I hate my body but I saved a goat

I hate my body but I saved a goat

‘Hate’ is a strong word. My relationship with how my body looks fluctuates with my moods and is complicatedly enmeshed with my sense of self-worth, but at the same time at odds with my rational adult brain. Of course that would have made for a very long blog title.

Besides, you’re probably here for the goat.

The goat looked dead. Really dead. She was all tangled up in a rope on the riverbank, her head twisted at an impossible angle beneath her legs. It looked like she’d fallen from height and broken multiple bones. We were hiking up the other side of the river in the lashing rain (a staple feature of the Azorian weekends). As we got closer, we could see she was still breathing but clearly in trouble.

It was a fast-flowing river and the rocks were slippery. A huge black billy goat grazed next to her, his horns long and menacing. My brain wanted nothing to do with them, but I was already scrambling down the bank. I removed my shoes, rolled up my leggings and slowly crossed the river towards the goats.

The rope was tangled around every limb, pulling her neck all the way back in a horrible way. I carefully removed the rope but still she lay in a mangled heap, her eyes wide and terrified. She was in pain but I didn’t want to move her in case I made it worse. My friends and I shouted at a nearby house for help and eventually a young man emerged and (a little reluctantly, it seemed) came to help. I closed my eyes as he lifted the goat’s flanks. She cried out in pain. I just wanted the suffering to be over. She needed to be put down, shot, killed quickly and humanely.

When I opened my eyes, the goat was untangled and standing on all four hooves, blinking as if to say ‘what’s the fuss?’. Not a single bone broken. She practically did a pirouette and cartwheeled into the sunset. The man laughed at the stupid sentimental tourists and went home.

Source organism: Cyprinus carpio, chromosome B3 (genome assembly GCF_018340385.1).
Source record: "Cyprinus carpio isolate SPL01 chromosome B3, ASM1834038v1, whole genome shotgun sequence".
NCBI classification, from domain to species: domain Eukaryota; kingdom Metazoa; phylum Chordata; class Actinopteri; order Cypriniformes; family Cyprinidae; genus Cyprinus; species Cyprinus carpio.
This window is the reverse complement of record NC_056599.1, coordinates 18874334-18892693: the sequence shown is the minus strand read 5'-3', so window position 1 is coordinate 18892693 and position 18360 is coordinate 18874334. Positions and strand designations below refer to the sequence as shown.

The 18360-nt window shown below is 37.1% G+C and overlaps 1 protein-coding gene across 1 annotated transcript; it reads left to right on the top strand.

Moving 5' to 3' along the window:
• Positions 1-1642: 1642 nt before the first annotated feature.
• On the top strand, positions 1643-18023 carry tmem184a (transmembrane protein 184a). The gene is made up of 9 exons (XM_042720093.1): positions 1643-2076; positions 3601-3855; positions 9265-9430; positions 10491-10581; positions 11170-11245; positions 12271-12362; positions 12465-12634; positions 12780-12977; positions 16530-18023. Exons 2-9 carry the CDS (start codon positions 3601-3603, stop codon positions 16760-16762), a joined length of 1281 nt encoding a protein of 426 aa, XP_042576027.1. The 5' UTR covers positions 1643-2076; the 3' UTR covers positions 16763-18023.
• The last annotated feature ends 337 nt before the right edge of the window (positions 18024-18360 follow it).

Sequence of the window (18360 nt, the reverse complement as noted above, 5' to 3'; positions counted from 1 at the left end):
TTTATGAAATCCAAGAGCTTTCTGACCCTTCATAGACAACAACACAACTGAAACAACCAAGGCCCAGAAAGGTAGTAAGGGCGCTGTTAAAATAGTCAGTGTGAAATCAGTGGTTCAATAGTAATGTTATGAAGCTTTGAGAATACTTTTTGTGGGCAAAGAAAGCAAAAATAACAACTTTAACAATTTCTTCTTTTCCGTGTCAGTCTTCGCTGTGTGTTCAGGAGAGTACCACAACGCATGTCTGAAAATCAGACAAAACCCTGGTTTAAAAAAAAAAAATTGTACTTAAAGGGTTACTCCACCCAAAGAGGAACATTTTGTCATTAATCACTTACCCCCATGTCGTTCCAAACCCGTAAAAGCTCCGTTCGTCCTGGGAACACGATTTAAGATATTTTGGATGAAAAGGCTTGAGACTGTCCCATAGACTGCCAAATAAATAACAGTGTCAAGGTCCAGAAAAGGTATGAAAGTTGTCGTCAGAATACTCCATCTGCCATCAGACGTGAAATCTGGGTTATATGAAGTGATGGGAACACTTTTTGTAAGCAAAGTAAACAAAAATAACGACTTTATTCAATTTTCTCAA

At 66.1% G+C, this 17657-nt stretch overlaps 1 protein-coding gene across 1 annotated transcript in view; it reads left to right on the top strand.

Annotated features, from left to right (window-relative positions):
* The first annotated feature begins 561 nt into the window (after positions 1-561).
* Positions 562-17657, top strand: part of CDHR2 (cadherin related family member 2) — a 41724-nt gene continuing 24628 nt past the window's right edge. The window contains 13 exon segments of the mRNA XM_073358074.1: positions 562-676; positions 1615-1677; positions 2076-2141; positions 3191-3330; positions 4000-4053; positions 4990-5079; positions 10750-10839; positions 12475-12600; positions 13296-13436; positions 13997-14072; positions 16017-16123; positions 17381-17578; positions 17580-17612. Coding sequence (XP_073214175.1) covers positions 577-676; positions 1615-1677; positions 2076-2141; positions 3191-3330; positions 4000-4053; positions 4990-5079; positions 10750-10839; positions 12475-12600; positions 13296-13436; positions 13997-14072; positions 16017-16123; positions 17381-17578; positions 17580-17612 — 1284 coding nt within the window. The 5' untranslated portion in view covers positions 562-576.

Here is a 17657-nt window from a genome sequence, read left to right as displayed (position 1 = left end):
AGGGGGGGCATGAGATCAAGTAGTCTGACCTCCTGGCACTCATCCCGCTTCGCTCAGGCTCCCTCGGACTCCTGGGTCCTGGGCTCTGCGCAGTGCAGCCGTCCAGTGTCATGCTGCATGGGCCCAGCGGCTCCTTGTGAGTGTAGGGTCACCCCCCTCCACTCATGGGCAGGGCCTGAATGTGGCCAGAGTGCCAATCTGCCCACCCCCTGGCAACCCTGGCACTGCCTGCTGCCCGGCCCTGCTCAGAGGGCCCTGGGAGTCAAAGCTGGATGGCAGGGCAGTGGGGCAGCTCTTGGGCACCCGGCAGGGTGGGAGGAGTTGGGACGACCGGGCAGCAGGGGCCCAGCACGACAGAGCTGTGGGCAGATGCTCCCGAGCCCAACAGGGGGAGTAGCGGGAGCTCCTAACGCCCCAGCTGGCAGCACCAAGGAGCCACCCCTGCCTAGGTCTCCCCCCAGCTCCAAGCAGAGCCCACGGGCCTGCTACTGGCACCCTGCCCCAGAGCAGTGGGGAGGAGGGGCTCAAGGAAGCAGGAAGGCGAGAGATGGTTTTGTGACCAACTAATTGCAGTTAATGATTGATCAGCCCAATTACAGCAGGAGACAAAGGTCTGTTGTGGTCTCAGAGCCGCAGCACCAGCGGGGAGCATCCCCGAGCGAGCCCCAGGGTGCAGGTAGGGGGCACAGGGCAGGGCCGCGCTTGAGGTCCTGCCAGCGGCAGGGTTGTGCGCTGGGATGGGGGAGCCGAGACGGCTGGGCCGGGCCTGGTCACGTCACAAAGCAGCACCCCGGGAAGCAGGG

We carried on with our hike.

Some days I feel grateful for and proud of my body… all of it. How it works, its strength, height, flexibility, resilience, its curves, contours and definition.

Most days I’m so busy enjoying the world around me that I don’t give a single thought to how I look. It’s just ego, vanity…its all meaningless in the grand scheme of things.

But there are dark days. On these days I sink into a cesspit of despair, unable to fathom the ugliness of my figure. How dare I be so unfemininely tall? The nerve of my fat tummy, my flat buttocks, my crooked teeth, my imperfect nose. I want to punish myself. I feel my boyfriend should leave me and in unconscious ways I seek to make this easier for him. I find myself compelled to flick obsessively through photos on Instagram of women with flat tummies and round buttocks and silently bully myself for not looking like them. I Google ‘how much is a Brazilian butt lift’ and start crazy diets, exercise excessively and feel generally awful about existing.

This is called low self-esteem, and if you have it, nothing in the world can change it except you. It doesn’t matter how many times your partner, family or friends tell you that you’re beautiful. Somewhere along the way, you developed a core belief that you are not worthy, and until you untangle that sense and pull it up at the roots, it will continue to grow and taint everything you do in life.

Low self-esteem is like a parasite that drains the true self: the worthy, confident, kind, intelligent people we truly are.

The moment I saved the goat, I ended a period of low self-esteem. It was like the sun had finally broken through the cracks in a cloud, bathing me in the kind of warm sunlight I’d forgotten existed. My feelings returned to me; my excitement and happiness and love for everything and everyone. In that small but significant moment, I remembered that I am a worthy person with the ability to fight fear and collaborate to do something positive. It made me feel good about myself when for a while I’d been feeling really quite terrible.

It was a simple thing. It’s not like goats now honour me with a national goat holiday or a bronze statue or anything. In the end she still spends her life tethered to a rope, in risk of entanglement.

But every time I emerge from a period of darkness, I feel like I heal a little more. I understand why I feel the way I do, and I can work towards rewiring my brain to finally convince myself that I am allowed to be here on earth with everybody else. Just as worthy, just as interesting, just as beautiful.

I hope that you feel the same.

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